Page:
Rigid gender roles hurt relationships

There’s an epidemic spreading among couples. It’s not something they catch on the light rail or by forgetting to wash hands before dinner.

If you’re easily influenced by TV or those “bros” shouting obscenities outside your apartment window, precautionary measures are necessary. Suddenly, it’s become acceptable and even encouraged to despise the person you’re with and to treat them with disrespect. If this sounds ridiculous, that’s because it is.

There’s a case of “I hate my significant other, but that’s OK because I’m supposed to and satisfying love doesn’t exist.” There’s a disconnect between the genders, and it’s affecting relationships immensely. It’s downright limiting.

Nine times out of 10, in any reality show, romantic comedy or other source of mindless entertainment, couples fill these predictable gender roles.

Women are portrayed as needy, pestering, paranoid and superficial annoyances. Men are portrayed as unloving, domineering, distant and lazy.

The way couples degrade each other is relentless and sickening.

As soon as there’s a romantic relationship, these gender stereotypes inflate. How unromantic.

Sadly, these roles don’t end in the movie theater. They’re taken to the car, to the apartment and until death do us part.

I fully understand there’s no “perfect relationship.” The word in itself is a bizarre and unattainable notion no couple should have to strive for. Maybe it’s just college, but the relationships I see in public and personally almost border on abuse.

At parties, boyfriends yell at their girlfriends and call them bitches while commenting to their friends how attractive a woman nearby is. Their girlfriends remain equally guilty for putting up with it, with only a rousing refrain of my personal favorite phrase, “I don’t even know why I’m with him.”

Settling for unhappiness is all the rage.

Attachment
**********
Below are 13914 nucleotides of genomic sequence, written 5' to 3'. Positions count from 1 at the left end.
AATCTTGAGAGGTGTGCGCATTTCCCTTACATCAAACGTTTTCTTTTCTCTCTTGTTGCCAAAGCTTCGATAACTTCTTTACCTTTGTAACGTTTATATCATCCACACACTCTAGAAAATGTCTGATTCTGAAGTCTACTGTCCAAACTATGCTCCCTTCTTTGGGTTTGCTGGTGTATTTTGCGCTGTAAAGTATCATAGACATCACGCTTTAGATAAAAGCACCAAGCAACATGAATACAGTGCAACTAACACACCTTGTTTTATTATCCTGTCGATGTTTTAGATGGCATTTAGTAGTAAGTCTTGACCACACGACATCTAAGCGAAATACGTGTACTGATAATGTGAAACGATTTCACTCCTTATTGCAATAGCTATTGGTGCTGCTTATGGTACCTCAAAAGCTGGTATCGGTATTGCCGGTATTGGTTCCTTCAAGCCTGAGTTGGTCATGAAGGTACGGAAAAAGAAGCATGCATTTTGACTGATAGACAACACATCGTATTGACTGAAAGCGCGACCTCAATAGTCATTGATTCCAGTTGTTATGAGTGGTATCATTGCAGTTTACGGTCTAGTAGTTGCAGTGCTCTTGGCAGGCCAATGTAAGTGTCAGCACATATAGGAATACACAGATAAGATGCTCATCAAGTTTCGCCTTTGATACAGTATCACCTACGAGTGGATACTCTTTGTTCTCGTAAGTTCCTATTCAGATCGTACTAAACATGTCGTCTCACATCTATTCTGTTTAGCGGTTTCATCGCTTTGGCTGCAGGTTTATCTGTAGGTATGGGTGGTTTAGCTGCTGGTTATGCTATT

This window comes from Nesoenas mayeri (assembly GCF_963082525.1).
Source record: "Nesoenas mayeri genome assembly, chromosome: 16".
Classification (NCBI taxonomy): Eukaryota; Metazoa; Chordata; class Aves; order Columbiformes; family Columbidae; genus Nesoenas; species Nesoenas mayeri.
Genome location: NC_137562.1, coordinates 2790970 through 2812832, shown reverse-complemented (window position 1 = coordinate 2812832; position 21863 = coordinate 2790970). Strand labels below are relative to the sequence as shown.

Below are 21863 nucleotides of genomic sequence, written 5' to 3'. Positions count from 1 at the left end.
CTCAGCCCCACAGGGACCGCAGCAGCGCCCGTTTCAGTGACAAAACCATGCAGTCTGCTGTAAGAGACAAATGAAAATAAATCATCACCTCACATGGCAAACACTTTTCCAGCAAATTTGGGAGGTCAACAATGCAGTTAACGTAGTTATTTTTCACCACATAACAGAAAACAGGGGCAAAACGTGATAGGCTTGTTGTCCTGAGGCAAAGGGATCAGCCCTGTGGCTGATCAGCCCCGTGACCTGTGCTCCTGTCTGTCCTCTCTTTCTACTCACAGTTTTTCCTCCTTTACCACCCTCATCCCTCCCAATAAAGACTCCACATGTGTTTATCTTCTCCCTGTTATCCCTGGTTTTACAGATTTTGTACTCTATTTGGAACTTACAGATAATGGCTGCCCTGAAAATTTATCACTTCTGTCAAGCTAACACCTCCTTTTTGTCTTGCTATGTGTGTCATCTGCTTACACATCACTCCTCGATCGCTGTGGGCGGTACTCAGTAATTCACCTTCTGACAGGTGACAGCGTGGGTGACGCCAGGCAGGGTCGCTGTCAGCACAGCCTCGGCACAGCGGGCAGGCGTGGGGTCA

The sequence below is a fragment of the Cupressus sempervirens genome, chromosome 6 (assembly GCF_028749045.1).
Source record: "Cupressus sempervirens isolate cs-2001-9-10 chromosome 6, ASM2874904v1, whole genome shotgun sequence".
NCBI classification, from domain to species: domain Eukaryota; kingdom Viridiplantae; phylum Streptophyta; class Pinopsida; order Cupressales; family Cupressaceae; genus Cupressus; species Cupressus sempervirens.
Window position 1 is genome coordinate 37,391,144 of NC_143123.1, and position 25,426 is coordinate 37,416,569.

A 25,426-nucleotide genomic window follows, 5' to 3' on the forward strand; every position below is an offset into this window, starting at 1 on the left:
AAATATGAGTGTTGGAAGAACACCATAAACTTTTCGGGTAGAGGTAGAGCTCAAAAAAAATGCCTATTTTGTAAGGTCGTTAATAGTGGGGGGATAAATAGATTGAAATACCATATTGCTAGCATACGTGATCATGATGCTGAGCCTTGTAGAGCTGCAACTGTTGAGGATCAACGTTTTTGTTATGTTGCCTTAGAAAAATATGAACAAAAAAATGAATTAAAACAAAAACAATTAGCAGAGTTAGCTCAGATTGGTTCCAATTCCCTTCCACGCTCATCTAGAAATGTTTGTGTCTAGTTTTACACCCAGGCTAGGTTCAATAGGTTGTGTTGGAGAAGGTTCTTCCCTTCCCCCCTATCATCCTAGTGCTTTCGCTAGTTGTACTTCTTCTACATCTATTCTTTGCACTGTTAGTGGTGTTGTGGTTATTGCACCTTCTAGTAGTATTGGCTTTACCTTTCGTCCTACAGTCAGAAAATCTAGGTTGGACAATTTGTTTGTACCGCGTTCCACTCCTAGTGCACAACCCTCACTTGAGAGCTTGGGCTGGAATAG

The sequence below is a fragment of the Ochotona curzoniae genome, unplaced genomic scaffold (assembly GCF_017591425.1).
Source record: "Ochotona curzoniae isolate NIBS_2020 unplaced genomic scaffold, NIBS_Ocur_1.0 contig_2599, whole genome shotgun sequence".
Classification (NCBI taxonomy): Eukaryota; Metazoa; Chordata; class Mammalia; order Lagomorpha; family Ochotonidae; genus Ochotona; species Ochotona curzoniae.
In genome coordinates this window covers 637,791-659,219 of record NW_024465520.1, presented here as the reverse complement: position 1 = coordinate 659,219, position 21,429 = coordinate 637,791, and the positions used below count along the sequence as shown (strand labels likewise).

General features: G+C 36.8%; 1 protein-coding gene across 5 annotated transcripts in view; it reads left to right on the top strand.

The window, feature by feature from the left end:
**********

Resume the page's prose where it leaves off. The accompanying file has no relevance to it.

In order to address a problem, you have to understand it. It would be single-minded to solely blame the media for our issues.

Decades of sexism has been infused into these tainted ideas. Historically, women did play the submissive role in households whereas men were in control. But things are changing.

More women graduate college than men, earn higher salaries and are increasingly the primary breadwinners. In contrast, I know plenty of affectionate, loving gentlemen who put their all into relationships. These outdated and irrational parts only exist if we continue to play them.

Maybe it’s idealistic of me to imagine two people can still live in harmony. Maybe what sits below the belt does form a psychological void between couples that can’t be filled. Personally, I refuse to accept that bleak fate. To subscribe to the ball-and-chain mentality in your 20s is ridiculous.

Please, if you truly find your significant other intolerable, break up with them.

If you’re legitimately too lazy to sort through differences and compromise civilly, break up with your broken moral compass.

 

Reach the columnist at inovak@asu.edu or follow her at @IsabelleNovak

 

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